As with all strikings of balance, extreme views may be held but should not influence the decision unduly.

  2. Dr Gary Russell says:

    The data suggesting speed is a factor in a third of all road traffic fatalities is as flawed as the manner in which it is collected ie by police officers attending crashes and making calculated guesses. Driver fatigue, distraction and inattention are of much greater importance as triggers for crashes, but do not lend themselves as readily to demonisation as does SPEED.
    They are also much less amenable to efforts to enforce them by road traffic authorities than is the demon speed. The truth is that most crashes which lead to fatalities take place at speeds near the posted limits, and the proof of this is the stubborn refusal of fatalities to further decline over the past 15 years, despite increasingly draconian enforcement of speed limit efforts. It is also of note that in the USA, following the repeal of the federally-mandated speed limit of 55mph introduced in response to oil prices quadrupling, and a return to much higher limits, that fatalities actually FELL.

  3. Roger Paterson says:

    speed kills, but is not necessarily the cause of the accident.

    The NT open speed limit trial has been going for about 3 years now hsn’t it? It is about time the NT govt told us what the crash, injury and death statistics for that stretch of road have been during this period, compared to the period when there was a limit in force, and compared back to when there was originally no limt. It’s a trial right? where are the results?

    So far all we are getting is the theorists railing against the principle. Let’s have some facts on this specific road, which is different from any other road in Australia in that it is not too busy, but is part of a long boring drive between Darwin and Alice Springs. Boredom causes accidents too.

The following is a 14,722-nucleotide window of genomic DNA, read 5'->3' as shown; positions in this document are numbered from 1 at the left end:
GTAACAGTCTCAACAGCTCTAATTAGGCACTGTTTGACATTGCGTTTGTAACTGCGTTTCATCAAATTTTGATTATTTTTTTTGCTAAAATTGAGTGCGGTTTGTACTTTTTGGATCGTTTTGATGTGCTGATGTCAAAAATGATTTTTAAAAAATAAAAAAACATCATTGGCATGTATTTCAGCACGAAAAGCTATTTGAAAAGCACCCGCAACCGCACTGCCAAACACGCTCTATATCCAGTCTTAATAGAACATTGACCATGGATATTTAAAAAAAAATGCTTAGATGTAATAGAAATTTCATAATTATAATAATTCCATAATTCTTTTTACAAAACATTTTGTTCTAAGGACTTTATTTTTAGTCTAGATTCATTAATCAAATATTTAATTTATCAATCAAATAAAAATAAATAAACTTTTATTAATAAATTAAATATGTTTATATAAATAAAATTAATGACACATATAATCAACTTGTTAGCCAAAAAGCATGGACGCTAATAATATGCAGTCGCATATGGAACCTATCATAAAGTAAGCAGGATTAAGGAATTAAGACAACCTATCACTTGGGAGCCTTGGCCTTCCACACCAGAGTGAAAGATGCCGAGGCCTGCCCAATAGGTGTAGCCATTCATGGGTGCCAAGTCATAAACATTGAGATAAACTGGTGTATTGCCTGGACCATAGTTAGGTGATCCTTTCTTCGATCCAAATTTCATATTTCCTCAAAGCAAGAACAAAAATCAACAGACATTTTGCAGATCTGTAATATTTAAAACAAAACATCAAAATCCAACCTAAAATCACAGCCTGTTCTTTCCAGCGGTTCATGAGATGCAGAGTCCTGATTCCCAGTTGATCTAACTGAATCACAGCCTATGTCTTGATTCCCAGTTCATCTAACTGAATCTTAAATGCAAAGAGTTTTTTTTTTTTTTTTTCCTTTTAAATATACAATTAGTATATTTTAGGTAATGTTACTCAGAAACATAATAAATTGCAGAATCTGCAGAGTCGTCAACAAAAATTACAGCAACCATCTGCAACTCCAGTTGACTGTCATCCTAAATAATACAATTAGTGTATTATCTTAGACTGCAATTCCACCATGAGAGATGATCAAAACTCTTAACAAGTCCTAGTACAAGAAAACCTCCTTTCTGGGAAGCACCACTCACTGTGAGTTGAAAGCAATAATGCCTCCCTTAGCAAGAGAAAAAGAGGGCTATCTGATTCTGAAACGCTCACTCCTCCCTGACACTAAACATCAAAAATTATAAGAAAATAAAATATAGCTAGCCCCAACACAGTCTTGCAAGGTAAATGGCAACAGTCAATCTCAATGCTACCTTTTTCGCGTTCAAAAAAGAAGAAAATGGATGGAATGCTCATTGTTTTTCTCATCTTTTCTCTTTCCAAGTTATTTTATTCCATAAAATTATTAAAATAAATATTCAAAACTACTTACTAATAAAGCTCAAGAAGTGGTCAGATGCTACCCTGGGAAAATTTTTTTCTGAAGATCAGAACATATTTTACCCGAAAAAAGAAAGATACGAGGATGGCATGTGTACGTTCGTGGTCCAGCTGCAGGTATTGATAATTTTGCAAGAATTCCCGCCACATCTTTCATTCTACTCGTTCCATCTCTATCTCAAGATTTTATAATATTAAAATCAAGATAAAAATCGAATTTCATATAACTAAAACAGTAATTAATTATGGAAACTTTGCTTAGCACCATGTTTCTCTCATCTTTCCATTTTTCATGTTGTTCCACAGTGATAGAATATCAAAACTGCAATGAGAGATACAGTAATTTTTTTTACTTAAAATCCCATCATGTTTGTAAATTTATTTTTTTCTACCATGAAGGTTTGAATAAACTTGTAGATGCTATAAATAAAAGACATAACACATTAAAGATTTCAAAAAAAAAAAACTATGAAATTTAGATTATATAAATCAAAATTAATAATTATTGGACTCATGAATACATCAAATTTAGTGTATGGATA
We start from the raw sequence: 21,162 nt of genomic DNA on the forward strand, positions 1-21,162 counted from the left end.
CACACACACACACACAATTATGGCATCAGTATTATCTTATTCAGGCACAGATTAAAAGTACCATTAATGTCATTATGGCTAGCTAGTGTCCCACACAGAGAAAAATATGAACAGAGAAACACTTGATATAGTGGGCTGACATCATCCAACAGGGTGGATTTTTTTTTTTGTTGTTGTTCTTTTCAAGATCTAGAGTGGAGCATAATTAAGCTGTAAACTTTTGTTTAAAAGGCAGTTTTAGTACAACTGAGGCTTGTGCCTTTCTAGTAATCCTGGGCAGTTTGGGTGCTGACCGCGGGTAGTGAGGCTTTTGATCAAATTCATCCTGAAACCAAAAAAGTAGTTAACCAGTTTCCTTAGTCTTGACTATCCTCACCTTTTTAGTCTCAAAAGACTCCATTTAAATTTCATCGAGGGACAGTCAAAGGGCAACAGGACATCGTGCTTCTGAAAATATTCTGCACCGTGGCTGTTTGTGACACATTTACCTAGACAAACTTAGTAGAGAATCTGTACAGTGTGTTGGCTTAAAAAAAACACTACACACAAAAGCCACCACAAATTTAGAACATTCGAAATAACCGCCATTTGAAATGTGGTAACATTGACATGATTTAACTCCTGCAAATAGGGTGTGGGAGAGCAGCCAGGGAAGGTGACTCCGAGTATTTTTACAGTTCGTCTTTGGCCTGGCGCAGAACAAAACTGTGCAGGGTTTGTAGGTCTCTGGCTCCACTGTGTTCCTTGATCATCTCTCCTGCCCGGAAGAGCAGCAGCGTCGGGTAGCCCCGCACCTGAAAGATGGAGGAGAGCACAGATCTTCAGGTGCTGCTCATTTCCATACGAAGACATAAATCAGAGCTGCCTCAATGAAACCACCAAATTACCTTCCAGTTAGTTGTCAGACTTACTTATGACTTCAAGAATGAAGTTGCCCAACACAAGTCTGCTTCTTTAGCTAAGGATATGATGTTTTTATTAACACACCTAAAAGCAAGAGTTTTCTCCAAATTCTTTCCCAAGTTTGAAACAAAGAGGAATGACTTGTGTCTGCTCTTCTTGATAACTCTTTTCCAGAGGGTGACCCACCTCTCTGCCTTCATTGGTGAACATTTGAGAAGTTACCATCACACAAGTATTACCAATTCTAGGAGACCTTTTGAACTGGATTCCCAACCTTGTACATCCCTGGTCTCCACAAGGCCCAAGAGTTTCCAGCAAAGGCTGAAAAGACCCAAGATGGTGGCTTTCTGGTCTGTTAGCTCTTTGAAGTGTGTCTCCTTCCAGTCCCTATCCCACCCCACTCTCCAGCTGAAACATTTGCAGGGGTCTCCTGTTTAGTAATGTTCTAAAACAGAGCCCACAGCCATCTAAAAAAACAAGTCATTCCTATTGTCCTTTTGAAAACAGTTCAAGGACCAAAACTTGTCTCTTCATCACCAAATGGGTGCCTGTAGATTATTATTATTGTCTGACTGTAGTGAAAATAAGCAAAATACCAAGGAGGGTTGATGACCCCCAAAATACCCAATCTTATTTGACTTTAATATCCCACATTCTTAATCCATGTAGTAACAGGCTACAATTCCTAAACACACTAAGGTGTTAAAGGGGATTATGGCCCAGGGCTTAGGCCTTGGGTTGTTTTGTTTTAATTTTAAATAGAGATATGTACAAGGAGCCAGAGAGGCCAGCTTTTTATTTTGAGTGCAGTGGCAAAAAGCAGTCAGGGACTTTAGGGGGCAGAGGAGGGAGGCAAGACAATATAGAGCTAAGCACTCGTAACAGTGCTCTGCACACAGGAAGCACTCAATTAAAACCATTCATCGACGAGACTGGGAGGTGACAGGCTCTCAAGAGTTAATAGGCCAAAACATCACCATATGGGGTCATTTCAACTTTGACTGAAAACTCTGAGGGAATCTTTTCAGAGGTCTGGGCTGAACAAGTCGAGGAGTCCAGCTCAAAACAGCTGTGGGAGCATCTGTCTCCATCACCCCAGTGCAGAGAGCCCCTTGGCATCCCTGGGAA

4. Mark Laws says:

    I agree with the person’s comments above.

    I understand that the NT government did study the data from the part of the highway which is unlimited and there had been no statistics on MVAs to support the reduced speed limit.

    Speed is not the major cause of MVAs.  Inattention, distraction (texting etc) would rate much higher.

    Where roads are appropriately built, speed iimits should be increased.  Modern cars are designed to operate safely and efficiently at more than 100kph.  Speed limits should be adjusted depending on the weather, time of day and amount of traffic with electronic signs.

    Reducing travelling times should improve the inattention/microsleeps and looking at the speedo constantly.


  5. Marcus Aylward says:

    In the the tiny countries of Europe, the default freeway speed limit is 130km/h, with the same freeway fatality rate as here. Conclusion?: it ain’t just about speed.

    The NT road is not a freeway, but it is empty, and long. Enforcing fatigue by unnecessarily prolonging journeys in a country as big as Australia is simply counterintuitive. And at 180km/h, your attention is all on the driving (believe me).